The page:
Some thoughts on court cases and justice

Want to float this out there. TVA has a story Monday about the acquittal of two men in a shooting death five years ago. The text is not explicit in saying their acquittal was a mistake, but the emotional weight of the story is all on that side. It’s a tendency I’ve seen a lot lately, more notably in two recent stories from elsewhere in Canada – the acquittals of Gerald Stanley in the shooting of Colten Boushie and Roger Cormier in the death of Tina Fontaine.

Now those other stories involve indigenous victims and I understand that adds another angle, but the tenor of a lot of the reporting – especially a lot of the tone on social media – is that the courts were wrong, justice was not done, and the defendants should have been found guilty in order to fulfill a social need. The same tone is in the initial article above: the family’s feelings are put above the actual mechanics of law, in that it would have felt to be fairer to see retribution.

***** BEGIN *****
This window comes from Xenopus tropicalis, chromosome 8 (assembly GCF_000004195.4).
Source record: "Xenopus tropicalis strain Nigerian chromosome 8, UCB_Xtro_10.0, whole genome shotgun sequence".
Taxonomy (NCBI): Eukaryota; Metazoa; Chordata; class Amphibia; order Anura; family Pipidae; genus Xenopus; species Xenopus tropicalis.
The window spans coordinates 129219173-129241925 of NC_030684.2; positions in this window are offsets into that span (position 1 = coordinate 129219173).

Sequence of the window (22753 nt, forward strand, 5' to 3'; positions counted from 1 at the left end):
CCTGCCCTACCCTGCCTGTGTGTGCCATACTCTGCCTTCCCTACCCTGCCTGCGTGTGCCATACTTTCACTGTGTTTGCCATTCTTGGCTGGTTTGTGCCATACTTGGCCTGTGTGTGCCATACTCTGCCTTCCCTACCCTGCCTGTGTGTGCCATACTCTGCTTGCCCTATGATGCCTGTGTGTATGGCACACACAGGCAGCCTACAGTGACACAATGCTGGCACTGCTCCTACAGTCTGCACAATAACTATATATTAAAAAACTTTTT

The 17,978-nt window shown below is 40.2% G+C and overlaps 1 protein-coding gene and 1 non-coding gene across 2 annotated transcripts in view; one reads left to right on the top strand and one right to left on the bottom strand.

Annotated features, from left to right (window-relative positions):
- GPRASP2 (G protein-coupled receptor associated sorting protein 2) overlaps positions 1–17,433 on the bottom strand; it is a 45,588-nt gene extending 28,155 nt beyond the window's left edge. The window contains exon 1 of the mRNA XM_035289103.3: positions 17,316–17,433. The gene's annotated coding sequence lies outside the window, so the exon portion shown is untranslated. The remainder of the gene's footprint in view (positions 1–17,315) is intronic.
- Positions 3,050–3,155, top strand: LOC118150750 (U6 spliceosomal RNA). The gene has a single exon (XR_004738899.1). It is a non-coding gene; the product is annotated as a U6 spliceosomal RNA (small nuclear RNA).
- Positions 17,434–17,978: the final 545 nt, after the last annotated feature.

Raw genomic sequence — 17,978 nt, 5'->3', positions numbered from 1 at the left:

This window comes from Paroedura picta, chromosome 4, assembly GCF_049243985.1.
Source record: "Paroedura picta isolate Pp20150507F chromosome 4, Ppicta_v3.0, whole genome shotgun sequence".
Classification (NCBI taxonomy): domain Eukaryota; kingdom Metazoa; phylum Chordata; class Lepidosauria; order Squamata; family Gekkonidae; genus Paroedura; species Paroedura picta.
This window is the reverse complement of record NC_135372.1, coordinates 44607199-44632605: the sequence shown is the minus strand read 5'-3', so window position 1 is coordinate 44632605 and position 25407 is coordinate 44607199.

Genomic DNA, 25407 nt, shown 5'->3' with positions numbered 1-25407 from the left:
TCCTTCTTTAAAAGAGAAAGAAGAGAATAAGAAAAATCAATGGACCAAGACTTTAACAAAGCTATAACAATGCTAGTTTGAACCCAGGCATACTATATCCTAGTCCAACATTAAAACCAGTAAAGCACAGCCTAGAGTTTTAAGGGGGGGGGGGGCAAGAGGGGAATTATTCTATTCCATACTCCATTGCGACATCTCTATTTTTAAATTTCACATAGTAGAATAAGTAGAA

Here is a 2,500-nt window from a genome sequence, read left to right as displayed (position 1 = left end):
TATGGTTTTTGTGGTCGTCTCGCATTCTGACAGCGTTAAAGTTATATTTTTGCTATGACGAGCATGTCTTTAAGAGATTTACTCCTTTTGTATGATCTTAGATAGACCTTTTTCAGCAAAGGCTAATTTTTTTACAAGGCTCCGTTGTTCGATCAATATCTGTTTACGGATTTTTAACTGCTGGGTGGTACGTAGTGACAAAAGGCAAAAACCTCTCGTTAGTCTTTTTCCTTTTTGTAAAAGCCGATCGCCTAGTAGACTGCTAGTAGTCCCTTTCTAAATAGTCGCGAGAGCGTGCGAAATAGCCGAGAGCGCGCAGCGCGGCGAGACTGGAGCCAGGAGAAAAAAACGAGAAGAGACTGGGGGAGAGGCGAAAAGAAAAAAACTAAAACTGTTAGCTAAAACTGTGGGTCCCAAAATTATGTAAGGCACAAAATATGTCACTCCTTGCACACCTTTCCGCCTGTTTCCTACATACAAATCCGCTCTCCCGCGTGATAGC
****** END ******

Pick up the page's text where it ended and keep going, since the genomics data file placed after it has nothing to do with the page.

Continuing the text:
But it’s dangerous for us to do justice based on feelings, from victims’ families or from the wider world of social media. There are requirements in the terms of law that lay out what evidence is, what qualifications have to be met, before a person can be declared guilty. Those are important, and they can’t be waived because people feel a certain way about an incident or a death.

This isn’t to say that judges and juries are always right. There’s ingrained social bias all around, but we should all be equally protected by the rules about evidence and proof. Also, I would hold that a judge or jury that’s sat through the sifting of evidence inevitably knows a lot more about any case than a reader who’s skimmed a couple of paragraphs in the media. Joining in a social media dogpile undermines the process of justice, and I don’t think it does society any favours in the long run.